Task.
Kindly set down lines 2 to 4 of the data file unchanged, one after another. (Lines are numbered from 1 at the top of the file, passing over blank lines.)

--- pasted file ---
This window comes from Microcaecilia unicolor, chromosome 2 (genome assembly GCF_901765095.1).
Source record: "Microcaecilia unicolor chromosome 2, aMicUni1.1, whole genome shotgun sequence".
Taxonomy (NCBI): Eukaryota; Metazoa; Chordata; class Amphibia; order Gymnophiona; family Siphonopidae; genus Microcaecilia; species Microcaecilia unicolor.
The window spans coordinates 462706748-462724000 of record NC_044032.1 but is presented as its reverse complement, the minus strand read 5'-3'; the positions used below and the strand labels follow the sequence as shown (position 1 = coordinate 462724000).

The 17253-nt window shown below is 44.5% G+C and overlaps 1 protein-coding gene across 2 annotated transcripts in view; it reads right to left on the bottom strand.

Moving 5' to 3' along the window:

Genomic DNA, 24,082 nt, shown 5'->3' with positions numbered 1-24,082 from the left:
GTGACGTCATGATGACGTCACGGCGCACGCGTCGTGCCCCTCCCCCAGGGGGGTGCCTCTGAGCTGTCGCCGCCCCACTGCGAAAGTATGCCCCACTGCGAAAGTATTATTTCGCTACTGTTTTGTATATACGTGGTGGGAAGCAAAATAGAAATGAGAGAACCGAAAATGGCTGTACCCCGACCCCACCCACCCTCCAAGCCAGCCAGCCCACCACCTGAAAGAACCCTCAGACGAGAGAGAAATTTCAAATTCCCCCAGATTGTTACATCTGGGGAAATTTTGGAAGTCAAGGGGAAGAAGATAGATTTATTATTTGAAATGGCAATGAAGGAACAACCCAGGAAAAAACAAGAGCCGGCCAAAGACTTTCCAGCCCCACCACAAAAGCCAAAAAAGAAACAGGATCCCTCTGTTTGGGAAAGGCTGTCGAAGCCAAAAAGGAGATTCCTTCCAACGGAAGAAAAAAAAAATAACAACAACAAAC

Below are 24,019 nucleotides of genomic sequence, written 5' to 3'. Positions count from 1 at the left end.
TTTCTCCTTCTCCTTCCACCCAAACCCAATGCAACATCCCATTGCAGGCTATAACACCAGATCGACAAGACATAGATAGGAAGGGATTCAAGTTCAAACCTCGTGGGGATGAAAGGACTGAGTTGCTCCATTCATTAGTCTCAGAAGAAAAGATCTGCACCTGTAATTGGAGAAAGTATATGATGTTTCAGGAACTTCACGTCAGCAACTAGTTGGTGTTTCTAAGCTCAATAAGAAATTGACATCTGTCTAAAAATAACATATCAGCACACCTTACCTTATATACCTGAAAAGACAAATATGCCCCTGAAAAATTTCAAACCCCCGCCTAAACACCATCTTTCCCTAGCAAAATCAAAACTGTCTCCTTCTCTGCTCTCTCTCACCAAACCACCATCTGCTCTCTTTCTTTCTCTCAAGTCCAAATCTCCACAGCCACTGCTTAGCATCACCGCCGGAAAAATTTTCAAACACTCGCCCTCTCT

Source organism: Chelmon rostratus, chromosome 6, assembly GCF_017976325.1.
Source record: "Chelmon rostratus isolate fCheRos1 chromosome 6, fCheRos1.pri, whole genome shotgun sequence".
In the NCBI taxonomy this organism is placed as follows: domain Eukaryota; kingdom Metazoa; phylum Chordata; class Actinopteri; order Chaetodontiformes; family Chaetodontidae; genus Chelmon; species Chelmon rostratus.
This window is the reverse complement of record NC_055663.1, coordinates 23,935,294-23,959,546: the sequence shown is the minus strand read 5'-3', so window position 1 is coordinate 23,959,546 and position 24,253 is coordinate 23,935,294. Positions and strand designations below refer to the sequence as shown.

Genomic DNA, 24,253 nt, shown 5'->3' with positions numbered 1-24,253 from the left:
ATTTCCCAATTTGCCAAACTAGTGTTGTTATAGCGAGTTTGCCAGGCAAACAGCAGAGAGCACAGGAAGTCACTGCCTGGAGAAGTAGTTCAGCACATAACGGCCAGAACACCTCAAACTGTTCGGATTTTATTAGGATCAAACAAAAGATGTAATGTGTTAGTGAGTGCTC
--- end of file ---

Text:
Source record: "Microcaecilia unicolor chromosome 2, aMicUni1.1, whole genome shotgun sequence".
Taxonomy (NCBI): Eukaryota; Metazoa; Chordata; class Amphibia; order Gymnophiona; family Siphonopidae; genus Microcaecilia; species Microcaecilia unicolor.
The window spans coordinates 462706748-462724000 of record NC_044032.1 but is presented as its reverse complement, the minus strand read 5'-3'; the positions used below and the strand labels follow the sequence as shown (position 1 = coordinate 462724000).